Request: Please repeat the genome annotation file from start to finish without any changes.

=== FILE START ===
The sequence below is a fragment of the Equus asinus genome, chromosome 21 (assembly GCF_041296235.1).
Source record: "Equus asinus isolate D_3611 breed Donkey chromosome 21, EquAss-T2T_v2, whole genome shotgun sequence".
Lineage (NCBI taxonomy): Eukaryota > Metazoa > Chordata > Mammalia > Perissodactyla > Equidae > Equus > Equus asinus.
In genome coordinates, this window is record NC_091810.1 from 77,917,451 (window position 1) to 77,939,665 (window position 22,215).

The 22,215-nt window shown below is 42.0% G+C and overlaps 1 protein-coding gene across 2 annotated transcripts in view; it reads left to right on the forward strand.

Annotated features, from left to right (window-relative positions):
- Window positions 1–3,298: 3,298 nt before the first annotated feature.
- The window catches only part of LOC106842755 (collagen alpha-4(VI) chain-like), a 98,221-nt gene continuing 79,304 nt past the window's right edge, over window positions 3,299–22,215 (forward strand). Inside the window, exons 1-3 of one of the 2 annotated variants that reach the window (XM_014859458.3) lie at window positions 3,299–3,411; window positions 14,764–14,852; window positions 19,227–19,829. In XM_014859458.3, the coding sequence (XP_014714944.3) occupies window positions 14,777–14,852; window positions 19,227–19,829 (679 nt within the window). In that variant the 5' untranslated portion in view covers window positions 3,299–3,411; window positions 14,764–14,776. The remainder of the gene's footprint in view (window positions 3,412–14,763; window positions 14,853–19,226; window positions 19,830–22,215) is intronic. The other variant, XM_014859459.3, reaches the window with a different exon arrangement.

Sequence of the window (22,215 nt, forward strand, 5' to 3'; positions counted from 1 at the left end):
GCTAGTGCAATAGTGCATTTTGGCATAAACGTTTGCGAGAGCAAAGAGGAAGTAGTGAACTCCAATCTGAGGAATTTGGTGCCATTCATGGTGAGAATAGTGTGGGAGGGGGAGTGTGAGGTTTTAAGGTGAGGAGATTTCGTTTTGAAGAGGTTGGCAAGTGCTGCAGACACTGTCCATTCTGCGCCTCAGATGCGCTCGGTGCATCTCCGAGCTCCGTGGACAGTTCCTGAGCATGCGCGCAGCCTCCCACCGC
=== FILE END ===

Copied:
The sequence below is a fragment of the Equus asinus genome, chromosome 21 (assembly GCF_041296235.1).
Source record: "Equus asinus isolate D_3611 breed Donkey chromosome 21, EquAss-T2T_v2, whole genome shotgun sequence".
Lineage (NCBI taxonomy): Eukaryota > Metazoa > Chordata > Mammalia > Perissodactyla > Equidae > Equus > Equus asinus.
In genome coordinates, this window is record NC_091810.1 from 77,917,451 (window position 1) to 77,939,665 (window position 22,215).

The 22,215-nt window shown below is 42.0% G+C and overlaps 1 protein-coding gene across 2 annotated transcripts in view; it reads left to right on the forward strand.

Annotated features, from left to right (window-relative positions):
- Window positions 1–3,298: 3,298 nt before the first annotated feature.
- The window catches only part of LOC106842755 (collagen alpha-4(VI) chain-like), a 98,221-nt gene continuing 79,304 nt past the window's right edge, over window positions 3,299–22,215 (forward strand). Inside the window, exons 1-3 of one of the 2 annotated variants that reach the window (XM_014859458.3) lie at window positions 3,299–3,411; window positions 14,764–14,852; window positions 19,227–19,829. In XM_014859458.3, the coding sequence (XP_014714944.3) occupies window positions 14,777–14,852; window positions 19,227–19,829 (679 nt within the window). In that variant the 5' untranslated portion in view covers window positions 3,299–3,411; window positions 14,764–14,776. The remainder of the gene's footprint in view (window positions 3,412–14,763; window positions 14,853–19,226; window positions 19,830–22,215) is intronic. The other variant, XM_014859459.3, reaches the window with a different exon arrangement.

Sequence of the window (22,215 nt, forward strand, 5' to 3'; positions counted from 1 at the left end):
GCTAGTGCAATAGTGCATTTTGGCATAAACGTTTGCGAGAGCAAAGAGGAAGTAGTGAACTCCAATCTGAGGAATTTGGTGCCATTCATGGTGAGAATAGTGTGGGAGGGGGAGTGTGAGGTTTTAAGGTGAGGAGATTTCGTTTTGAAGAGGTTGGCAAGTGCTGCAGACACTGTCCATTCTGCGCCTCAGATGCGCTCGGTGCATCTCCGAGCTCCGTGGACAGTTCCTGAGCATGCGCGCAGCCTCCCACCGC